KILL YOUR DARLINGS
Noir Goes Nouvelle
With the cast assembled, the script locked and the financing in place, the KILL YOUR DARLINGS
team was left with the formidable task of shooting a New York period piece on a limited budget
and schedule. To start the process, Krokidas lifted a technique from an Oscar-winning
"I stole this from Ang Lee," shares Krokidas. "In his commentary on The Ice Storm, he mentions
that when putting together that film, a period piece, he created a book -- photographs from the
era, contemporary styles for men and women, architecture, you name it. Basically, the book was history, a huge record of that time period so when you hire your cinematographer, your
production designer, your costume designer, everyone can get inside your head and see how
you took that era and interpreted it to fit the themes of the story."
Assembling the book not only provided the team with common set of references and primary
source material, but also had the added bonus of cueing a unique approach to shooting style.
"When I started creating this book I began looking at the culture of the times. It 's 1944. Double
Indemnity won Best Picture; Gilda came out that year. It was a high point in American film noir,
and I said to myself 'Wow, we've got a movie set in 1944, it's based on a murder, what if we
tried to create this as a film noir?'"
But the style inquiry didn't end there. "I realized that the French took hold of film noir and it
became the inspiration for Breathless, for Shoot the Piano Player, for a lot of the early films of
the French New Wave, where the camera went off the tripod, and people started breaking
rules. It was a much more asymmetrical, jazzy, free-form approach to filmmaking, and that
echoed the movement of the characters, going from a much more staged, trapped, symmetrical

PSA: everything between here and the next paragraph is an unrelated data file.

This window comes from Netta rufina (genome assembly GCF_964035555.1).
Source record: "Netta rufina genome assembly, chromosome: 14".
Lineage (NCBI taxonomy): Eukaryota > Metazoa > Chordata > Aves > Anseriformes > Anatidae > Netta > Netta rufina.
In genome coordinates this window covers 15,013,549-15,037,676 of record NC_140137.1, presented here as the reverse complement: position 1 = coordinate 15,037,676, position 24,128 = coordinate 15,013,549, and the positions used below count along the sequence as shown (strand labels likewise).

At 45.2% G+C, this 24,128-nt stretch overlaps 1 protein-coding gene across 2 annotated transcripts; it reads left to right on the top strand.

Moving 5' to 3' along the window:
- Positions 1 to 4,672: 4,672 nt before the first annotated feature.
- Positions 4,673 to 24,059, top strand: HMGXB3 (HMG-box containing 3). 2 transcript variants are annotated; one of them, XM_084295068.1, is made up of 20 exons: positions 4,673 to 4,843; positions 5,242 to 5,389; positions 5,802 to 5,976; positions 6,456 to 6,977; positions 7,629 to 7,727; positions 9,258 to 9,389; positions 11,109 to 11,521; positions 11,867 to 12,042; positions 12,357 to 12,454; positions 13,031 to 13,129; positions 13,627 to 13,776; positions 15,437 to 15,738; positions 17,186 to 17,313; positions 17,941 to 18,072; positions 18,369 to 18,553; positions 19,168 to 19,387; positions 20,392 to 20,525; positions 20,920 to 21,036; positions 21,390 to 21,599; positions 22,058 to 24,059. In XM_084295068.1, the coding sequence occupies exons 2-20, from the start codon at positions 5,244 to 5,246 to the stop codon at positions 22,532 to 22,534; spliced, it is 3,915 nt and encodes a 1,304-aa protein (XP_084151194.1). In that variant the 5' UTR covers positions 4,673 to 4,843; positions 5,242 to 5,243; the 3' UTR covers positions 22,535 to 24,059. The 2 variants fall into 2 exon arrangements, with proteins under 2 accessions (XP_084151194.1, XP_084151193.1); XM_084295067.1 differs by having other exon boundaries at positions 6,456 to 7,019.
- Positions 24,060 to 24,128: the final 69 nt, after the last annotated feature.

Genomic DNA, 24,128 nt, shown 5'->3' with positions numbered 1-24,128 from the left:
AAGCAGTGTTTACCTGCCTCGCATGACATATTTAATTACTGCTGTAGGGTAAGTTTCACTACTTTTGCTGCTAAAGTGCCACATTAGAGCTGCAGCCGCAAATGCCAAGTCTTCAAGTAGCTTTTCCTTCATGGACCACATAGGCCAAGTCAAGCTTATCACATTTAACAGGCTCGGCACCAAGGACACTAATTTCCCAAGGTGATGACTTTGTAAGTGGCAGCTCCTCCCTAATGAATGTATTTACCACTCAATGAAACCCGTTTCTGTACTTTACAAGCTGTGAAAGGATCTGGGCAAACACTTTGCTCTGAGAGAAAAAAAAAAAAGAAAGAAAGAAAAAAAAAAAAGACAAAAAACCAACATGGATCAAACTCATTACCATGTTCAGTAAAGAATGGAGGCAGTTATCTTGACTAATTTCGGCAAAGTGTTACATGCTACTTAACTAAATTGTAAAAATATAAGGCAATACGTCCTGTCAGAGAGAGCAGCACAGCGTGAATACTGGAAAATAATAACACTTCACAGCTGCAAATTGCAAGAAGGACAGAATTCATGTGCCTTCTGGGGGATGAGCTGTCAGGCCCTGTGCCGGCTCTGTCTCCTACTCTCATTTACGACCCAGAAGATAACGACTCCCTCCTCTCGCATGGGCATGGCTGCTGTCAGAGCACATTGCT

place in their lives to -- as they found their collective voice -- something much more jazzy and
free-form. So the one-line version that I communicated to my department heads was, let's start
at film noir and slowly progress to the free feeling of the French New Wave."
Director of Photography Reed Morano (Frozen River, Little Birds) got on board immediately.
"What I liked was that the movie was going to be very visually challenging," she recalls. "John
already had a very specific vision of how he wanted the film to look and it was actually an
excellent, cool idea of combining the style of filmmaking from two different eras that were
converging at the time that this story actually happened. Once Allen Ginsberg meets Lucien
Carr, his whole world opens up, his true self can come out and he can be who he really is, that's
where the film takes a visual turn to New Wave cinema, hand-held cameras, free-roaming, and
more romantic, naturalistic lighting."
Following visual orthodoxies of the noir style represented a new wrinkle for Morano. "All the
other movies that I've done have been very naturalistic, very much based in realism. The
difference in this movie," she continues, "was that it really challenged me creatively to be open
to the idea of film noir, which more or less requires lighting that doesn't actually have to make
sense. Some of it is motivated, but a lot of times you just have to put the light where it looks
dramatic and cool and exciting. So we did a lot of that; even in the New Wave section, we still
kept a little bit of that there. It basically made me get out of my comfort zone of wanting all the
lighting to always be motivated. It pushed me to go a little crazy and do wild things that I never
"One of the reasons I hired Reed," observes Krokidas, "is that not only had she worked on so
many successful, low-budget independent films, but she has a natural instinct, a rhythm, a
dance inside of her where she can anticipate where the actors are going to move, and what,
emotionally, the next thing we needed to see was. Somebody says a provocative line? She knew
exactly when and how to pan over to the reaction of the character who heard it. And I knew that she and I were going to have to be able to dance really fast alongside with the actors in
order to capture every scene in this movie on our budget and time schedule."
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